Search Images Maps Play YouTube News Gmail Drive More »
Sign in
Screen reader users: click this link for accessible mode. Accessible mode has the same essential features but works better with your reader.

Patents

  1. Advanced Patent Search
Publication numberUS5206671 A
Publication typeGrant
Application numberUS 07/546,544
Publication dateApr 27, 1993
Filing dateJun 29, 1990
Priority dateJun 29, 1990
Fee statusLapsed
Also published asEP0536300A1, EP0536300A4, WO1992000037A1
Publication number07546544, 546544, US 5206671 A, US 5206671A, US-A-5206671, US5206671 A, US5206671A
InventorsMalvina B. Eydelman, Shirley H. Wray
Original AssigneeEydelman Malvina B, Wray Shirley H
Export CitationBiBTeX, EndNote, RefMan
External Links: USPTO, USPTO Assignment, Espacenet
Testing and treating of visual dysfunctions
US 5206671 A
Abstract
A method for testing and treating visual dysfunctions (for example amblyopia) includes steps of providing an interactive visual game that presents to the patient a visual task, the visual game employing images scaled to the threshold visual parameter or parameters of the patient, and presenting a nonvisual reward to the patient for successful completion of the task. Also, apparatus for treating visual dysfunctions in a patient includes means for presenting an image to the patient, the image presenting a visual task to the patient, means for scaling the image to about the patient's threshold value for a visual parameter or parameters, means for providing an interaction between the patient and the image, and means for providing a reward for successful completion of the task. Also, an interactive video apparatus includes video display means for simultaneously stimulating a subject's interest and stimulating the subject's vision at about the maximum value of a visual parameter or parameters of which the subject is capable, means for receiving input from the subject, and means for providing to the subject a nonvisual reward for subject input that is appropriate to an image presented to the subject on the video display means. Also, a computerized method for testing a visual parameter or parameters comprises providing an interactive visual test that presents to the patient an image to be identified and, in step increments of increasing difficulty of the parameter in question, determining that patient's threshold value for the visual parameter or parameters by providing for interaction between the patient and the image.
Images(1)
Previous page
Next page
Claims(8)
We claim:
1. A method for testing and treating visual dysfunctions in a patient, comprising determining a threshold value for the patient's visual parameter or parameters, providing an interactive visual game that presents to the patient a visual task, said visual game employing an image or images selected as suited to the patient's interest and scaled to the patient's determined threshold value for the visual parameter or parameters, and presenting a non-visual reward to the patient for successful completion of the task.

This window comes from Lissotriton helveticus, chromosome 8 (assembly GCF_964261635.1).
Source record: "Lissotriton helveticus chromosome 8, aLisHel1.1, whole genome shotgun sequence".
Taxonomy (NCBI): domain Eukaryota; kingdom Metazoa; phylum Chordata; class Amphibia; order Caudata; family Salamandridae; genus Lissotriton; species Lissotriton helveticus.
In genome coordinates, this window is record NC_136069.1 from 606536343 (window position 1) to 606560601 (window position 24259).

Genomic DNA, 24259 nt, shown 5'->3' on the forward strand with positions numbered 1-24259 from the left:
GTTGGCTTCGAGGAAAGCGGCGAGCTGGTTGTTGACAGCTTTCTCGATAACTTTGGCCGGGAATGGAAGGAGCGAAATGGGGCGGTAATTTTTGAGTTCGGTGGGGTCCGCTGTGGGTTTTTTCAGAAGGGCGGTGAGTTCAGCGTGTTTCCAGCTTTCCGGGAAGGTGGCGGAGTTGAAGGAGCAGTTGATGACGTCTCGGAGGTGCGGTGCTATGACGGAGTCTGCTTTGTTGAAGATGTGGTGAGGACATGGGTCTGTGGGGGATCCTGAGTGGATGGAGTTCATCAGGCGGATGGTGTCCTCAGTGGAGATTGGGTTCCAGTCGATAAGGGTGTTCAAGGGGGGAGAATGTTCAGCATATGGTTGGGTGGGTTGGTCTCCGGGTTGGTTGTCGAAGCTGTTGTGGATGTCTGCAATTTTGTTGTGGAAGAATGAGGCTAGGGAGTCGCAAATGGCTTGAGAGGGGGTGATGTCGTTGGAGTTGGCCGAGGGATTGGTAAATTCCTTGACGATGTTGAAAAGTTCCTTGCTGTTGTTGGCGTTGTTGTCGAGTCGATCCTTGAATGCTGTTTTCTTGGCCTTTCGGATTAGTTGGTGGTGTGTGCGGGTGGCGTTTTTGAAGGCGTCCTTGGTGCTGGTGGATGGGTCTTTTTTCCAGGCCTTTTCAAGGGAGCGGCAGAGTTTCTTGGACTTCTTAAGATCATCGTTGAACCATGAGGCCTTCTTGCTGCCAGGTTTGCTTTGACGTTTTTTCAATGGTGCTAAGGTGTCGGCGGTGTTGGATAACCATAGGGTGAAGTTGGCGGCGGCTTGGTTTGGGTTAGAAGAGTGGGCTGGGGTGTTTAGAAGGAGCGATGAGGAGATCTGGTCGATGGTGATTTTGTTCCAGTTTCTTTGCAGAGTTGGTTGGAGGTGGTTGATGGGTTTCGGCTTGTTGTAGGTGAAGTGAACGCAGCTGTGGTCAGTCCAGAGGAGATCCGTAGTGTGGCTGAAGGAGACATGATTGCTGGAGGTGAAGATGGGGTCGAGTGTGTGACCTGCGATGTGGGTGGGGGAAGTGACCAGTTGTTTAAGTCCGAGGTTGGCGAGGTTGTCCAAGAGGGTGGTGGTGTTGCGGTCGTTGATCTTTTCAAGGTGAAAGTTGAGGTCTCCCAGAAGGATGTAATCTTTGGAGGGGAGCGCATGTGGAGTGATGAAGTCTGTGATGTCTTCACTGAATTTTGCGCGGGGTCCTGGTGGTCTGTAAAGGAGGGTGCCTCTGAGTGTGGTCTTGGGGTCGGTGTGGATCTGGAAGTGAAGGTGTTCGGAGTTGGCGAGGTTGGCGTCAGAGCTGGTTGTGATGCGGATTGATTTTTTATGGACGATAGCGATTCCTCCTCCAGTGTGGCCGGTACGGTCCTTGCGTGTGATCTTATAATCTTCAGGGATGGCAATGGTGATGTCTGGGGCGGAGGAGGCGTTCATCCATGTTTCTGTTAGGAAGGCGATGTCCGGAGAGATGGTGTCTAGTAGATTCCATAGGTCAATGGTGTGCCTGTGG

2. The method of claim 1 wherein said visual dysfunction is amblyopia.
3. The method of claim 2 further comprising occluding the patient's better eye, whereby the visual task is presented only to the amblyopic eye.
4. The method of claim 1 or 2 wherein a variety of images comprising a variety of forms, patterns, and shades of color are available for presentation to the patient.
5. The method of claim 1 or 2 wherein said reward comprises a sound pleasing to the patient.
6. The method of claim 1 or 2 wherein said reward comprises a musical selection chosen by the patient or selected from a group of musical selections chosen by the patient.
7. The method of claims 1 or 2 further comprising recording results of the patient's interactions with said visual game during or following each treatment session, and adjusting the scaling of said images in response to changes in the patient's threshold value for a visual parameter or parameters as therapy progresses.
8. The method of claims 1 or 2 further comprising monitoring the patient's interactions with said visual game in real time during each treatment session, and adjusting the scaling of said images in response to changes in the patient's threshold value for a visual parameter or parameters in real time during a treatment session.
Description
BACKGROUND OF THE INVENTION

This invention relates to testing for and treating defects in vision, and particularly to treating amblyopia.

Amblyopia is a defect in visual acuity of an eye that persists after refractive error in the eye has been corrected and any pathological obstacle to vision has removed. It is a leading cause of impaired visual acuity in one eye, affecting about 2% of persons in the U.S. Unless successfully treated, amblyopia constitutes a potential handicap.